Ivette Toledo sits in front of a shrine to her two children, Eduardo (20) and Karen (18) in her house in El Salvador. Both went missing in September last year. Photo: Photo: Víctor Peña for VICE World News. 

The Dark Truth About El Salvador’s Plummeting Murder Rate

President Nayib Bukele takes credit for a sharp drop in gang murders. But a mother’s search for her missing children tells a more complicated story.

SAN SALVADOR, El Salvador — In mid November, Ivette Toledo went to the Institute of Forensic Medicine in San Salvador to look at pictures of teeth. Her only two children — 20-year-old Eduardo and 18-year-old Karen — had disappeared on September 18, and the police had just found the body of a male in a clandestine grave. 

Toledo knew right away that the teeth weren’t Eduardo’s. Her son had two rows of unusually straight teeth with a single canine off-kilter. “These were all crooked,” Toledo explained.  


By then, it was Toledo’s daily routine to wake up and head straight to the forensic medicine building near the historic city center. She made friends with some of the workers there, and every morning they greeted her with binders full of pictures of recently discovered bodies. Toledo is in her 40s, with light brown streaks in her hair and a disarmingly direct way of addressing people she’s just met.

“I’ve gotten to know many mothers who’ve lost their children,” she said. “Some of them just lay in bed all day. I’ve learned that I can’t be passive.” 

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Ivette Toledo holds photos of her children Eduardo (20) and Karen (18), sitting in her home in La Libertad, El Salvador. Photo: Víctor Peña​ for VICE World News.

It wasn’t irrational of Toledo to go look at the binders every day; new bodies turned up often enough that it made sense. But it wasn’t supposed to be happening anymore in the new El Salvador—or at least it was supposed to be happening a lot less. Karen and Eduardo disappeared in the middle of a historic drop in the country’s notoriously high rates of violent crime.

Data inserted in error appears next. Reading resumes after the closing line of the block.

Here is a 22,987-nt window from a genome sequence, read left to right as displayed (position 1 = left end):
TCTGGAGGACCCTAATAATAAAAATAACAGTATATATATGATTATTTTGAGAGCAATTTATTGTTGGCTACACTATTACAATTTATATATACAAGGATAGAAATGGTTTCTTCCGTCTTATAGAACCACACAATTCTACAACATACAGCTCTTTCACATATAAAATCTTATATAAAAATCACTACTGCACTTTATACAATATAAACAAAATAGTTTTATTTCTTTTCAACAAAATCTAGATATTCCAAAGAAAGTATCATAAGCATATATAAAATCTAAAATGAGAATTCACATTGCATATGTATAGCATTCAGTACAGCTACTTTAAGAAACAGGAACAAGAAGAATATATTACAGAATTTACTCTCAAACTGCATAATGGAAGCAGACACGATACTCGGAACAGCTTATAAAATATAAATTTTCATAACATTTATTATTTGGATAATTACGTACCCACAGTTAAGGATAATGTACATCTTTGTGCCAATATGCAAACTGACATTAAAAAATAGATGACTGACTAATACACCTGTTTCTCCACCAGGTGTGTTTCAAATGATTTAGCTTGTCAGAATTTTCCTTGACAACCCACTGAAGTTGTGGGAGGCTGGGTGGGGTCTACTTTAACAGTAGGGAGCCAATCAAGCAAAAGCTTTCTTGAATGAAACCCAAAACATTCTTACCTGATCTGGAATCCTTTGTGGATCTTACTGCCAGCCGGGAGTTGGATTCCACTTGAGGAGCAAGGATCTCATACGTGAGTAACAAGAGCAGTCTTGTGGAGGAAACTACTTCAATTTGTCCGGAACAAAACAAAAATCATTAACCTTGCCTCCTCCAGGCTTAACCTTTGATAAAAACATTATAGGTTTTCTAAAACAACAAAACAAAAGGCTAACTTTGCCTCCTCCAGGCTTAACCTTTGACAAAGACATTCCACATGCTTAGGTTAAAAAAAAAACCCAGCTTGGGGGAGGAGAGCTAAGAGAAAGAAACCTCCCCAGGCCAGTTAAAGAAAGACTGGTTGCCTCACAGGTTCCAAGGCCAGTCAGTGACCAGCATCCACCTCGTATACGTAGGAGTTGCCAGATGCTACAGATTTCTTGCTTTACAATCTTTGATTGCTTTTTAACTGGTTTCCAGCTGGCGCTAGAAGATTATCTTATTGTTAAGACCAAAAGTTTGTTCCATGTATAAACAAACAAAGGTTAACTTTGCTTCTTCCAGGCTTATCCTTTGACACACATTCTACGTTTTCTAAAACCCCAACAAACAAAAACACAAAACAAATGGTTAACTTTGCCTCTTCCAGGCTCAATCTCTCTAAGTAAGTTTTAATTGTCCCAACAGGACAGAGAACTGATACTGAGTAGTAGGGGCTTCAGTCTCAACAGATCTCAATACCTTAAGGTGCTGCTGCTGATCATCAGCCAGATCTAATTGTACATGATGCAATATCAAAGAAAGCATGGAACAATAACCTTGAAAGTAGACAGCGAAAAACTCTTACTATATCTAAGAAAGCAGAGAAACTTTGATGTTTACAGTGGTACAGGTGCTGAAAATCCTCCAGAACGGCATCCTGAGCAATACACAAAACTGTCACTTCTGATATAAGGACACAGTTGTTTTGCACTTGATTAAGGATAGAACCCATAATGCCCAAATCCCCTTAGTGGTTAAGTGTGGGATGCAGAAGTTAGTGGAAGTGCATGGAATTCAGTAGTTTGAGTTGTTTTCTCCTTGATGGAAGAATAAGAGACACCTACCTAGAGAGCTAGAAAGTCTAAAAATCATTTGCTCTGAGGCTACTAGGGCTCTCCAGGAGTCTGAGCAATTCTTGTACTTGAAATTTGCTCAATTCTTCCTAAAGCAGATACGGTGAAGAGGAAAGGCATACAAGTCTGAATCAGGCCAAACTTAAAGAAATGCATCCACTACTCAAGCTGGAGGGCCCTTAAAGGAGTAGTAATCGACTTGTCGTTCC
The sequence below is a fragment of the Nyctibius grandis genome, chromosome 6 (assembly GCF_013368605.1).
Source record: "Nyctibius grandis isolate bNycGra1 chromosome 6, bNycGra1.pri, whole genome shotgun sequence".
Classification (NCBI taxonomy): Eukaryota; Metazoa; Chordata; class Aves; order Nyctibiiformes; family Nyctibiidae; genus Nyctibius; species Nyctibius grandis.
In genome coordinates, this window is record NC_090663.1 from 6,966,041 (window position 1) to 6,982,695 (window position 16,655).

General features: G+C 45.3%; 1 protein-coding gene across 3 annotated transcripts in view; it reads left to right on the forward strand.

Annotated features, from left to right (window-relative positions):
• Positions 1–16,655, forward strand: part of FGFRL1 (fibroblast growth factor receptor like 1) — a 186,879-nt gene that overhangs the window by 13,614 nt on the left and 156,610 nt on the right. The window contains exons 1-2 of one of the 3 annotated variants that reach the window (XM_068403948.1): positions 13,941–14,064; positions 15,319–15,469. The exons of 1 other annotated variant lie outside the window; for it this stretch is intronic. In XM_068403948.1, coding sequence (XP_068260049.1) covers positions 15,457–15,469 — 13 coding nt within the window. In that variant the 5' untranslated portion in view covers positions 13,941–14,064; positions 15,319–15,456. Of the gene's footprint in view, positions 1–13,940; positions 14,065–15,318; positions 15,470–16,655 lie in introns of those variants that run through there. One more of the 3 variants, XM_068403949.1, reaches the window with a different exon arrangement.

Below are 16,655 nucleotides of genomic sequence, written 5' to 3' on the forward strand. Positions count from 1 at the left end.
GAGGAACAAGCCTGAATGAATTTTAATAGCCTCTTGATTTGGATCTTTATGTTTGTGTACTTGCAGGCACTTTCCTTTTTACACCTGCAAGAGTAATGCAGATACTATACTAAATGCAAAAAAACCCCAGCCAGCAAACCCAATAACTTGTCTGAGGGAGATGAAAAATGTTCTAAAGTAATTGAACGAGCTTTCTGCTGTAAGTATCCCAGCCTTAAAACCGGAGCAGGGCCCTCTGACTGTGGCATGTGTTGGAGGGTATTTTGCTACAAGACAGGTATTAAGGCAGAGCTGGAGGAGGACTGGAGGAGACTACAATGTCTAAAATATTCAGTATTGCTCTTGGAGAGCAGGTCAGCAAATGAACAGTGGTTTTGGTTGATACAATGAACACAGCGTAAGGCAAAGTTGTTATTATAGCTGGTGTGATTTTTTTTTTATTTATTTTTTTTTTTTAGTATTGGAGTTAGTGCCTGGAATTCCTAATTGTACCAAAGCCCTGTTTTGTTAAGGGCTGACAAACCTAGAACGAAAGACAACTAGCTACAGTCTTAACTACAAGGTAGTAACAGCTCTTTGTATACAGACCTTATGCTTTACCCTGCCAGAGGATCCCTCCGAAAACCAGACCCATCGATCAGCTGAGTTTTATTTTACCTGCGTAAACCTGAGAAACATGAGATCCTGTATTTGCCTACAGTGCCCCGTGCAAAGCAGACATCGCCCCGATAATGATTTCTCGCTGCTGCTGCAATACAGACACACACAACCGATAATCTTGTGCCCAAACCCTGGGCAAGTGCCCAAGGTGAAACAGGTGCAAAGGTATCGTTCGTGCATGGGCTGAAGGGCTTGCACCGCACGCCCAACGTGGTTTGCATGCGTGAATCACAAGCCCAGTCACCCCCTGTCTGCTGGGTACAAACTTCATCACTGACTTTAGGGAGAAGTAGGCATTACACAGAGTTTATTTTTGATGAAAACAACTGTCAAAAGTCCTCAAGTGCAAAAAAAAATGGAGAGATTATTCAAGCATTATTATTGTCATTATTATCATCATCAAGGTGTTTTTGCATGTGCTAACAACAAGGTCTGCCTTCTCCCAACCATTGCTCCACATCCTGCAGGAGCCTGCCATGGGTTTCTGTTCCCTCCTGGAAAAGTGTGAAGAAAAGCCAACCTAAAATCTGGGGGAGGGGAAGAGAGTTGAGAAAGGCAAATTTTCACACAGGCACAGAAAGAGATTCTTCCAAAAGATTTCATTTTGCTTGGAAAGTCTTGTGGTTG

El Salvador is home to the world’s most infamous gangs, the MS-13 and 18th Street. Not long ago it was routinely described by the international press as the most dangerous country outside of an active war zone. Things are different now: From an average of 18 murders a day in 2015, the country is down to just three. 

One man takes the credit for this apparent transformation: Nayib Bukele, El Salvador’s millennial president, one of the youngest and most popular heads of state in the world. Though he’s best known globally for making his tiny Central American country the first to recognize Bitcoin as legal tender (and for the trollish crypto-bro persona he’s cultivated on Twitter), within El Salvador he owes much of his popularity to the achievements he claims on public safety. 


He’s successfully portrayed himself as the first president to ever truly get a handle on the problem of the gangs, with the numbers to prove it. And he attributes the decline in violence purely to his security plan, a nebulous policy known as the Territorial Control Plan. 

For the most part, Bukele has managed to keep a tight grip on this story. But for a few weeks at the end of last year, it began to fray at the edges, revealing a much darker and more complicated truth. And Ivette Toledo, a working-class single mother with no political affiliations, found herself at the center of it all. 

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President Nayib Bukele of El Salvador claims to have solved the country's gang violence problem, but the reality on the ground says otherwise. (Photo by Alex Pena/Anadolu Agency via Getty Images)

Karen and Eduardo Guerrero were last seen on a leafy street in Santa Tecla, a small city in the San Salvador metro area. There is nothing menacing about it, not even a stray piece of gang graffiti. Toledo took me there to make a point. “My children disappeared at 1 p.m.,” she said. “This happened to them in broad daylight. It wasn’t nighttime. They weren’t drinking or partying.”

Her children grew up during a period in Salvadoran history when a loose collection of maras, or street gangs, became sophisticated and fearsome criminal structures. MS-13 and 18th Street (now divided into two factions, Revolucionarios and Sureños) originated in the 1980s in California among Salvadoran youth, to whom the gangs offered a much-needed sense of belonging and protection. Many were refugees and their children from the civil war in El Salvador. Stints in American prisons toughened and organized the young men, thousands of whom were then deported back to El Salvador in the 1990s and early 2000s, where the post-war landscape of trauma, easy access to firearms, and weak state institutions offered a perfect environment for organized crime to grow.


Over time, the patchwork of municipalities and neighborhoods that makes up greater San Salvador became what locals commonly describe as a minefield. Different clicas of different gangs controlled different patches of the city, and merely crossing the invisible borders between them became a dangerous undertaking. The typical pastimes of youth — drinking, smoking, associating with strangers—became frequently lethal.

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A soldier on an anti-gang patrol outside San Salvador. Photo: Juanita Ceballos for VICE World News.